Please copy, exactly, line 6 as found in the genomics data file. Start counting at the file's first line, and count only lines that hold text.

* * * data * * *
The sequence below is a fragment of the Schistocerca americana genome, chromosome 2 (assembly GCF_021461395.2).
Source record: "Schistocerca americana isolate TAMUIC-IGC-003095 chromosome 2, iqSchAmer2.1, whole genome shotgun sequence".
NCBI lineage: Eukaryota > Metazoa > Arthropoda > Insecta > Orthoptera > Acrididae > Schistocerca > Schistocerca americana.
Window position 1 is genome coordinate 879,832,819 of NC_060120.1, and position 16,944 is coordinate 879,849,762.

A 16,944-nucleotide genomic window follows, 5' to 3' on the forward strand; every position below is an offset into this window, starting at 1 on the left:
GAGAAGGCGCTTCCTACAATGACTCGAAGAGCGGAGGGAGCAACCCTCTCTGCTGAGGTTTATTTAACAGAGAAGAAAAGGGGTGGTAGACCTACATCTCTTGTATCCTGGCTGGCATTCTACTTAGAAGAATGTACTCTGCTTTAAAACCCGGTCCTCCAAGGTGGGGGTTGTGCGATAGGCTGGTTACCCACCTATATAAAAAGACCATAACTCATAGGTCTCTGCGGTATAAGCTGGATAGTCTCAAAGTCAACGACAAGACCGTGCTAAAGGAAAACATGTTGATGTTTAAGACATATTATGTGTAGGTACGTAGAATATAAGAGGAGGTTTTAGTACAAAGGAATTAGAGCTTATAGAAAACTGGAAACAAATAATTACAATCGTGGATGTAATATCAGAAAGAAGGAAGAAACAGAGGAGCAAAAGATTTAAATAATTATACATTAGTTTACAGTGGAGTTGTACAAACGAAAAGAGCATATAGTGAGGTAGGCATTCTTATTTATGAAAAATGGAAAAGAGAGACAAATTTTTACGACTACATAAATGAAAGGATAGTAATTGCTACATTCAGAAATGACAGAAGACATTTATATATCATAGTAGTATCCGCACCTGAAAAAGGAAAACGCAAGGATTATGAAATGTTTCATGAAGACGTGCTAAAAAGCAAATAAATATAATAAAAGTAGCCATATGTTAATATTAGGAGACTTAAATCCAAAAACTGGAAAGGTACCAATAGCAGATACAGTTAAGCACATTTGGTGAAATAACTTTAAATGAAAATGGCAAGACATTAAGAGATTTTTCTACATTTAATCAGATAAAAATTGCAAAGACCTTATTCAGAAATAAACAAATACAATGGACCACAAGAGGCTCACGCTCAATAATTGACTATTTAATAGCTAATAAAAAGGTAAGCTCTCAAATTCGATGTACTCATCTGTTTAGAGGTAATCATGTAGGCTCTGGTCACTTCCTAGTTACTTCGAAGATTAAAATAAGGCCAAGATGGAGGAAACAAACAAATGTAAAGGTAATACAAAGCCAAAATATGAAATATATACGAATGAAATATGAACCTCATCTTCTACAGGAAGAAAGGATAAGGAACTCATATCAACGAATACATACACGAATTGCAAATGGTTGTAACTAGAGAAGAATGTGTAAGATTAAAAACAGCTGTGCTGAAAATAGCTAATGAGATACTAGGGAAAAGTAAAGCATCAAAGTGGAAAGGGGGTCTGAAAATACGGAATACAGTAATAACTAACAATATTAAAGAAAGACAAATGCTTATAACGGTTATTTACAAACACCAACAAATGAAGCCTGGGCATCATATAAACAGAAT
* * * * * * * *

GAGAAGGCGCTTCCTACAATGACTCGAAGAGCGGAGGGAGCAACCCTCTCTGCTGAGGTTTATTTAACAGAGAAGAAAAGGGGTGGTAGACCTACATCTCTTGTATCCTGGCTGGCATTCTACTTAGAAGAATGTACTCTGCTTTAAAACCCGGTCCTCCAAGGTGGGGGTTGTGCGATAGGCTGGTTACCCACCTATATAAAAAGACCATAACTCATAGGTCTCTGCGGTATAAGCTGGATAGTCTCAAAGTCAACGACAAGACCGTGCTAAAGGAAAACATGTTGATGTTTAAGACATATTATGTGTAGGTACGTAGAATATAAGAGGAGGTTTTAGTACAAAGGAATTAGAGCTTATAGAAAACTGGAAACAAATAATTACAATCGTGGATGTAATATCAGAAAGAAGGAAGAAACAGAGGAGCAAAAGATTTAAATAATTATACATTAGTTTACAGTGGAGTTGTACAAACGAAAAGAGCATATAGTGAGGTAGGCATTCTTATTTATGAAAAATGGAAAAGAGAGACAAATTTTTACGACTACATAAATGAAAGGATAGTAATTGCTACATTCAGAAATGACAGAAGACATTTATATATCATAGTAGTATCCGCACCTGAAAAAGGAAAACGCAAGGATTATGAAATGTTTCATGAAGACGTGCTAAAAAGCAAATAAATATAATAAAAGTAGCCATATGTTAATATTAGGAGACTTAAATCCAAAAACTGGAAAGGTACCAATAGCAGATACAGTTAAGCACATTTGGTGAAATAACTTTAAATGAAAATGGCAAGACATTAAGAGATTTTTCTACATTTAATCAGATAAAAATTGCAAAGACCTTATTCAGAAATAAACAAATACAATGGACCACAAGAGGCTCACGCTCAATAATTGACTATTTAATAGCTAATAAAAAGGTAAGCTCTCAAATTCGATGTACTCATCTGTTTAGAGGTAATCATGTAGGCTCTGGTCACTTCCTAGTTACTTCGAAGATTAAAATAAGGCCAAGATGGAGGAAACAAACAAATGTAAAGGTAATACAAAGCCAAAATATGAAATATATACGAATGAAATATGAACCTCATCTTCTACAGGAAGAAAGGATAAGGAACTCATATCAACGAATACATACACGAATTGCAAATGGTTGTAACTAGAGAAGAATGTGTAAGATTAAAAACAGCTGTGCTGAAAATAGCTAATGAGATACTAGGGAAAAGTAAAGCATCAAAGTGGAAAGGGGGTCTGAAAATACGGAATACAGTAATAACTAACAATATTAAAGAAAGACAAATGCTTATAACGGTTATTTACAAACACCAACAAATGAAGCCTGGGCATCATATAAACAGAAT